The Coalition to Stop the Arena at Potomac Yard today applauded the Virginia General Assembly for keeping Governor Youngkin’s proposal to build an arena at Potomac Yard for Monumental Sports & entertainment out of the state budget.

The Coalition is pleased that the General Assembly listened to the residents of Alexandria and citizens throughout the Commonwealth. While there are still many hurdles to overcome before Governor Youngkin’s vanity project is consigned to the dustbin of history, the momentum is clearly against him and his billionare enablers. We urge the Governor to heed the bipartisan voices urging him to abandon this deal and not needlessly prolong his efforts into the veto session in April. There are many more important priorities for the Commonwealth of Virginia.

We are deeply indebted to the many champions who have raised their voices in opposition to this deal, including State Senator Louise Lucas, Don’t Mute DC, the Northern Virginia Labor Federation, UNITE HERE Local 25, Taxpayers Protection Alliance, National Consumers League, Sports Fans Coalition, the Sierra Club’s Potomac River Chapter, and the extensive network of volunteers across the region who contributed to this grassroots effort.

The Coalition will continue to advocate at local and state levels to oppose this project until a final decision has been made and Governor Youngkin’s monumental mistake is stopped once and for all.

Vernon Miles and James Cullum contributed to this story

Rendering of outdoor plaza at Monumental Arena development (image courtesy of JBG SMITH)

(Updated at 9 p.m.) Virginia’s House of Delegates voted to pass the arena bill 59-40, sending the proposal to an uncertain future in the Senate.

Earlier this week, the Democrat-controlled Virginia Senate voted not to table the bill on the arena’s stadium authority for a hearing.

The proposal to build a new arena at Potomac Yard for the Washington Wizards and Washington Capitals has met with a mixed reception.

“I’m pleased that the House of Delegates has allowed the community conversation on the potential of this economic development opportunity to continue” Alexandria Mayor Justin Wilson told ALXnow. “I look forward to further engagement with legislators in RIchmond and residents of Alexandria.”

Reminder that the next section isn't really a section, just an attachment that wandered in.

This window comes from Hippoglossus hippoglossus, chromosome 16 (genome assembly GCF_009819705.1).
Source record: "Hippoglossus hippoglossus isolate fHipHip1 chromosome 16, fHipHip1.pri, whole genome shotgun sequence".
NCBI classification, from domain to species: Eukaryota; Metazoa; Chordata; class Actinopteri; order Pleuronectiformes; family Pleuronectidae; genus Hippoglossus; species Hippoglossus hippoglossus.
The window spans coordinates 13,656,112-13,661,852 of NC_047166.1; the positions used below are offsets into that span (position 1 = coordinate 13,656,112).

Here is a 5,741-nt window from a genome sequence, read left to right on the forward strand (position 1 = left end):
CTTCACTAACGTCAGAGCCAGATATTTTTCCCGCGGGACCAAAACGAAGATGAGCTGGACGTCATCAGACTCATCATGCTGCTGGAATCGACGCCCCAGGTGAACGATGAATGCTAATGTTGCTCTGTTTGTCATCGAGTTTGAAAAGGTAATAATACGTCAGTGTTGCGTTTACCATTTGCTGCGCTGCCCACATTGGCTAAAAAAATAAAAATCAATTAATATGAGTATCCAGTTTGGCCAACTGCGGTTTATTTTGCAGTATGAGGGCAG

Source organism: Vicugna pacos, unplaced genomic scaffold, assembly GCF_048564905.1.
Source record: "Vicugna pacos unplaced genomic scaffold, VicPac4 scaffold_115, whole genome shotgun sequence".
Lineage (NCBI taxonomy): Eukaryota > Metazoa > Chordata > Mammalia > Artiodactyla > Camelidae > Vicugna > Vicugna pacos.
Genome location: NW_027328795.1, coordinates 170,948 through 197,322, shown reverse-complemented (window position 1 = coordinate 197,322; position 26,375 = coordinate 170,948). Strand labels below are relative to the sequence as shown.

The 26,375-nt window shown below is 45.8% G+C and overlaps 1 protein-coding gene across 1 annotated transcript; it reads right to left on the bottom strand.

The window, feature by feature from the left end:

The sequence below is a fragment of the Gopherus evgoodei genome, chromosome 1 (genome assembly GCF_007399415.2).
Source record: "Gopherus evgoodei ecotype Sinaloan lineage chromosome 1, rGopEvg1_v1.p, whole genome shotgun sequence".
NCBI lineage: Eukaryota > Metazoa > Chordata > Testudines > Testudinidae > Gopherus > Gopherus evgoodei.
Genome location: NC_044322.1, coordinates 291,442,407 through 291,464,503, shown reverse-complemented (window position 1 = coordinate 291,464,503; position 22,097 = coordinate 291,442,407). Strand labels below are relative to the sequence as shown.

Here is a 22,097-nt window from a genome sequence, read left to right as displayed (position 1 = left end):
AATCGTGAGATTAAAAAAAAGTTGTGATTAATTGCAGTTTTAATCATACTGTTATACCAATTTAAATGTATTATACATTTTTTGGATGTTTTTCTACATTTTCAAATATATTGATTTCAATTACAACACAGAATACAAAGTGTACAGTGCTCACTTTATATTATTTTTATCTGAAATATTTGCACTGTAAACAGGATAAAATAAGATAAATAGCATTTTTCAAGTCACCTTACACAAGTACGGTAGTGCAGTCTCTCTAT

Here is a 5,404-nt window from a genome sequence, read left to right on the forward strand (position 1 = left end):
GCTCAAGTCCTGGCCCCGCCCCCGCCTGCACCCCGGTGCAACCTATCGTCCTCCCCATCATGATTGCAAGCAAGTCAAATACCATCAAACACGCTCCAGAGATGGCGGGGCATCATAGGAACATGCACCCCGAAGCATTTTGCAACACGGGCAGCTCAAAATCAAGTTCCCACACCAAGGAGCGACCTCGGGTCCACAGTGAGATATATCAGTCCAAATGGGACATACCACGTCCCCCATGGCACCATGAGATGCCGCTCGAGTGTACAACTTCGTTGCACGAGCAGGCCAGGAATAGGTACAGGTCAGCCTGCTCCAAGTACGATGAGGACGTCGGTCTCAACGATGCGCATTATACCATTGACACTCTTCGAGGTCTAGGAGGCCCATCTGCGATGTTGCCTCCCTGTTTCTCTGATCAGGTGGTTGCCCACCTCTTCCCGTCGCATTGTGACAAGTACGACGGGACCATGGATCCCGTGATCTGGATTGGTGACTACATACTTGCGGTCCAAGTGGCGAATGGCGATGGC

Many local leaders say the proposal would be a boon for Alexandria’s economy and development plans for Potomac Yard, while other Alexandria representatives and protestors against the arena highlighted concerns that the new arena would create more traffic than either the local roads or Metro station can handle, among other concerns.

Alexandria Delegate Elizabeth Bennett-Parker announced today that she would vote against the Potomac Yard arena legislation.

Bennett-Parker said that the bill to create the Virginia Sports and Entertainment Authority and Financing Fund “currently falls disproportionately on our residents,” who will see residential property tax increases. She also said that the transportation funds needed to bring the $2 billion entertainment district to Potomac Yard by 2028 have not been defined.

“Despite the Governor’s recently released transportation study, there remain a lot of concerns and questions,” Bennett-Parker wrote in an email. “Besides the effects of the proposal on Route 1 and surrounding roads, and the critical, long-term investment needed for WMATA regardless of this proposal, it is unclear what the Commonwealth is actually committing to in terms of transportation funds.”

Bennett-Parker, a former vice mayor of Alexandria, said that she has been “continually frustrated” by Governor Glenn Youngkin’s administration’s lack of forthcomingness.

“The Administration has failed to share important details and failed to give good-faith guarantees for workers and worker protections,” she wrote. “Given the significant impacts the proposed entertainment district would have on our community, I cannot in good faith vote for this without more information on the financing of the project, a more sustained commitment to WMATA funding, state-funded transportation improvements to mitigate its effects, protections for workers, displacement protections for Arlandria residents, and appropriate representation of Alexandrians on the Authority.”

Bennett-Parker also joined her former colleagues by stating that the city needs more representation on the proposed 15-member Virginia Stadium Authority board. The House version of the bill would have three members on the board from Alexandria.

“That is unacceptable for a project that would so dramatically affect our community,” Bennett-Parker wrote.

Monumental Sports and Entertainment, owners of the Capitals and Wizards, put out a release celebrating the vote in the House of Delegates.